Of course, the attitude of Marx towards the horrors of slavery and the industrial revolution is well known. It would be a gross distortion of Marx’s position to argue that because he wrote the above, therefore he was in favour of slavery and child labour. Similarly, no more can it be argued against the Marxists that because they supported state ownership in the USSR that they therefore justified the slave camps and other crimes of the former Stalinist regime. Marx’s support of the German ruler Bismarck in the Franco-Prussian war was dictated by similar considerations. In spite of Bismarck’s ‘blood and iron’ policy and the reactionary nature of his regime, because the development of the productive forces would be facilitated by the national unification of Germany, Marx gave critical support for the war of Prussia against France. The basic criterion was the development of the productive forces. In the long run, all else flows from this.

Any analysis of Russian society must start from that basis. Once Cliff admits that while capitalism was declining and decaying on a world scale, yet preserving a progressive role in Russia in relation to the development of the productive forces, then logically he would have to say that state capitalism is the next stage forward for society, or at least for the backward countries. Contradictorily, he shows that the Russian bourgeoisie was not capable of carrying through the role which was fulfilled by the bourgeoisie in the West and consequently the proletarian revolution took place.

If we say that there was state capitalism in Russia (ushered in by a proletarian revolution), then it is clear that the crisis of capitalism is not insoluble but only the birth pangs of a new and higher stage of capitalism (state capitalism). The quotation that Cliff himself gives from Marx – that no society passes from the scene till all the possibilities in it have been exhausted – would indicate that if his argument is correct, a new epoch, the epoch of state capitalism, would have opened up before us. The idea of Lenin that imperialism was the highest stage of capitalism would be false. The whole of Marxism would have to be revised from beginning to end.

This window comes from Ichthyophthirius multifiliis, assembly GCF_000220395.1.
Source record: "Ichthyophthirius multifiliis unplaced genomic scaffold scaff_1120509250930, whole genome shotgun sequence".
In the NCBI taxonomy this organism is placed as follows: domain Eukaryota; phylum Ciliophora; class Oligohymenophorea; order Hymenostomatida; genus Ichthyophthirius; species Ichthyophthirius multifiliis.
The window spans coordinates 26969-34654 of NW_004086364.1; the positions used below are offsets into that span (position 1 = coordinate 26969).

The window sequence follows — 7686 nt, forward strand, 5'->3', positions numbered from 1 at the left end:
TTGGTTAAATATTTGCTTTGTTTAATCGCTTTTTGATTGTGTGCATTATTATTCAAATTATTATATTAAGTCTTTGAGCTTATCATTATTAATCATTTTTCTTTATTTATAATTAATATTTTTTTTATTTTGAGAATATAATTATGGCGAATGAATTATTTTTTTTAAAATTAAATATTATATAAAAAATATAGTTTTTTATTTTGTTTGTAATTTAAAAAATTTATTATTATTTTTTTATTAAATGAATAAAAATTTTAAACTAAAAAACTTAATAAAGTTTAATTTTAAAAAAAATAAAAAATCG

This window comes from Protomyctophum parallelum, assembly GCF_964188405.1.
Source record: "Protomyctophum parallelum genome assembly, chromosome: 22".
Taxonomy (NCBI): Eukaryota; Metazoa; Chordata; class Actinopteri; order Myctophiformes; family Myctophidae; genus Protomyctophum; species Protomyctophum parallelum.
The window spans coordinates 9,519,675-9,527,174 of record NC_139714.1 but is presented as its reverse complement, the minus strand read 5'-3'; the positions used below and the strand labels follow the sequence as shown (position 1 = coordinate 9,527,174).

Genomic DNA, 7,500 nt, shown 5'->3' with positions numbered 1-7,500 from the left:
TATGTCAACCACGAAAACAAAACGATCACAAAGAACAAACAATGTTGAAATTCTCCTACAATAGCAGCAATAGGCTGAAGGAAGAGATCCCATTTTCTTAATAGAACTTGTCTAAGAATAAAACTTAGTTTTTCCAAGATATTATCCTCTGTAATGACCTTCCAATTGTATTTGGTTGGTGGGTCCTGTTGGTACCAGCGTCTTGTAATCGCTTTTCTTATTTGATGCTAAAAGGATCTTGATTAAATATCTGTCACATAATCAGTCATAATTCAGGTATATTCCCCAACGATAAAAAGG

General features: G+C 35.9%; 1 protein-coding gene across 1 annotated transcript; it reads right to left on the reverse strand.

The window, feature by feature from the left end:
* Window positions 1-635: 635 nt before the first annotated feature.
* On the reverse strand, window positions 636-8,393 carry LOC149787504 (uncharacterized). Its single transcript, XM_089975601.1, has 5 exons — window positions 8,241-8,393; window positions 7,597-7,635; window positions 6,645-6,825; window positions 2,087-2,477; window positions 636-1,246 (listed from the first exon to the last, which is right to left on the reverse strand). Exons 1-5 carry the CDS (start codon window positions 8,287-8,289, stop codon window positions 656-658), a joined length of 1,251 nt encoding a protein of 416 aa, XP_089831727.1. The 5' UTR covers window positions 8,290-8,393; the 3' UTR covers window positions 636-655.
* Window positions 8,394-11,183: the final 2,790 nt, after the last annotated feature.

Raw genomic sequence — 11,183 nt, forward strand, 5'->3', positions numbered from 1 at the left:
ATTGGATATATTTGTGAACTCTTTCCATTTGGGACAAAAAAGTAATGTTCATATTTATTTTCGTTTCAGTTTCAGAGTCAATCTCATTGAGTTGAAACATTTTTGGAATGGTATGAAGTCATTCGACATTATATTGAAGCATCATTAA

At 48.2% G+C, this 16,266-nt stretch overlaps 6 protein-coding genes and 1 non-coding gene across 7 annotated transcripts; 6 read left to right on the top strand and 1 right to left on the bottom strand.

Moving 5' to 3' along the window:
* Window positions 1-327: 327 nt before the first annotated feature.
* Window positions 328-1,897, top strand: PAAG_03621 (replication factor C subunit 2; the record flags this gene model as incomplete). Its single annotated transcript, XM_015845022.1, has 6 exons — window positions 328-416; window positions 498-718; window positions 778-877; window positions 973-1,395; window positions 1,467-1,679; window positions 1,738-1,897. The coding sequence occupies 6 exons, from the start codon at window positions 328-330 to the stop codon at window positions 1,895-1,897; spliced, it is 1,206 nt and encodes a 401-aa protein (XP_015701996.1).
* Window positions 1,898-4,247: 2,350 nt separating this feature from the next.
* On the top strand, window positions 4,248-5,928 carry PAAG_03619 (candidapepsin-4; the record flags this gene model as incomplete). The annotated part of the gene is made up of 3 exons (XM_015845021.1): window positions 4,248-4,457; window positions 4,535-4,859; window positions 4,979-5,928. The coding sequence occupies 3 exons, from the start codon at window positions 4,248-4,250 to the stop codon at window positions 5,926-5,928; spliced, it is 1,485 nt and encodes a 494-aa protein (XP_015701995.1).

‘A trade union in power’

In dealing with ‘state capitalism’, we see the kind of fetishism of which Marx spoke and which can even affect the revolutionary movement – change the name of a thing and you change its essence! Trotsky described it as ‘terminological radicalism’. But sticking these labels on to the phenomenon of Stalinism does not change the character of the regime. Such a method has nothing in common with Marxism. As a matter of fact, if the idea of state capitalism or bureaucratic collectivism is correct, then the whole theory of Marx becomes a Utopia. Let us proceed from fundamental propositions. According to the theory of Marx, no society passes from the scene of history until it has exhausted all the potentialities within it. For a whole historical period, the Soviet regime made unexampled strides forward, much greater than anything seen in the West. We have the absurdity of a new revolution, according to the advocates of state capitalism, a proletarian revolution in 1917, changing the economy into – state capitalism. As Trotsky explained: “An attempt has been made to conceal the enigma of the Soviet regime by calling it ‘state capitalism’. This term has the advantage that nobody knows exactly what it means.” (Trotsky, The Revolution Betrayed, p. 245.)

Where Trotsky found proof of a workers’ state in the transformation of the forms of property, the supporters of the theory of state capitalism find proof of the reverse. They may argue that unless the working class has direct control of the state, it cannot be a workers’ state. In that case, they will have to reject the idea that there was ever a workers’ state in Russia, except possibly in the first few months after October. Even here it is necessary to reiterate that the dictatorship of the proletariat is realised through the instrument of the vanguard of the class, i.e. the Party, and in the Party through the Party leadership. Under the best conditions this will be effected with the utmost democracy within the state and within the Party. But the very existence of the dictatorship, its necessity to achieve the change in the social system, is already proof of profound social contradictions which can, under unfavourable historical circumstances, find a reflection within the state and within the Party. The Party, no more than the state, can automatically and directly reflect the interests of the class. Not for nothing did Lenin think of the trade unions as a necessary factor for the defence of the workers against their state, as well as a bulwark for the defence of their state.